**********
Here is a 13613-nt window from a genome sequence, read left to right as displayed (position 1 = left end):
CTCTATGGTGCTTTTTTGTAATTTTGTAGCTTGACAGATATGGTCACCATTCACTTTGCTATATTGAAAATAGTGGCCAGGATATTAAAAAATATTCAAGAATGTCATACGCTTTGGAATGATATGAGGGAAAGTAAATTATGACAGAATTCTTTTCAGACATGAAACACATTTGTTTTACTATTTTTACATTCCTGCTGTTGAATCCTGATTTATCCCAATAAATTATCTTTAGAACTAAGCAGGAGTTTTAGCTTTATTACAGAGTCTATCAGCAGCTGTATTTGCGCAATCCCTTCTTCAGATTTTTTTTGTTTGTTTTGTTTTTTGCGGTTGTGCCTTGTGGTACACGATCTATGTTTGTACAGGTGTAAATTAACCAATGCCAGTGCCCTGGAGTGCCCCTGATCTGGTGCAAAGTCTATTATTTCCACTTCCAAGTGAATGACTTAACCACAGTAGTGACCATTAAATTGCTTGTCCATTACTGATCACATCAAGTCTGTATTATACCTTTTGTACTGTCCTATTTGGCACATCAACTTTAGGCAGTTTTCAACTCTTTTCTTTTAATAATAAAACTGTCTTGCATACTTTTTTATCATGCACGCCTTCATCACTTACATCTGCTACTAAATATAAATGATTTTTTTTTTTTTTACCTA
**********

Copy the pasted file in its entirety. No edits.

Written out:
Here is a 13613-nt window from a genome sequence, read left to right as displayed (position 1 = left end):
CTCTATGGTGCTTTTTTGTAATTTTGTAGCTTGACAGATATGGTCACCATTCACTTTGCTATATTGAAAATAGTGGCCAGGATATTAAAAAATATTCAAGAATGTCATACGCTTTGGAATGATATGAGGGAAAGTAAATTATGACAGAATTCTTTTCAGACATGAAACACATTTGTTTTACTATTTTTACATTCCTGCTGTTGAATCCTGATTTATCCCAATAAATTATCTTTAGAACTAAGCAGGAGTTTTAGCTTTATTACAGAGTCTATCAGCAGCTGTATTTGCGCAATCCCTTCTTCAGATTTTTTTTGTTTGTTTTGTTTTTTGCGGTTGTGCCTTGTGGTACACGATCTATGTTTGTACAGGTGTAAATTAACCAATGCCAGTGCCCTGGAGTGCCCCTGATCTGGTGCAAAGTCTATTATTTCCACTTCCAAGTGAATGACTTAACCACAGTAGTGACCATTAAATTGCTTGTCCATTACTGATCACATCAAGTCTGTATTATACCTTTTGTACTGTCCTATTTGGCACATCAACTTTAGGCAGTTTTCAACTCTTTTCTTTTAATAATAAAACTGTCTTGCATACTTTTTTATCATGCACGCCTTCATCACTTACATCTGCTACTAAATATAAATGATTTTTTTTTTTTTTACCTA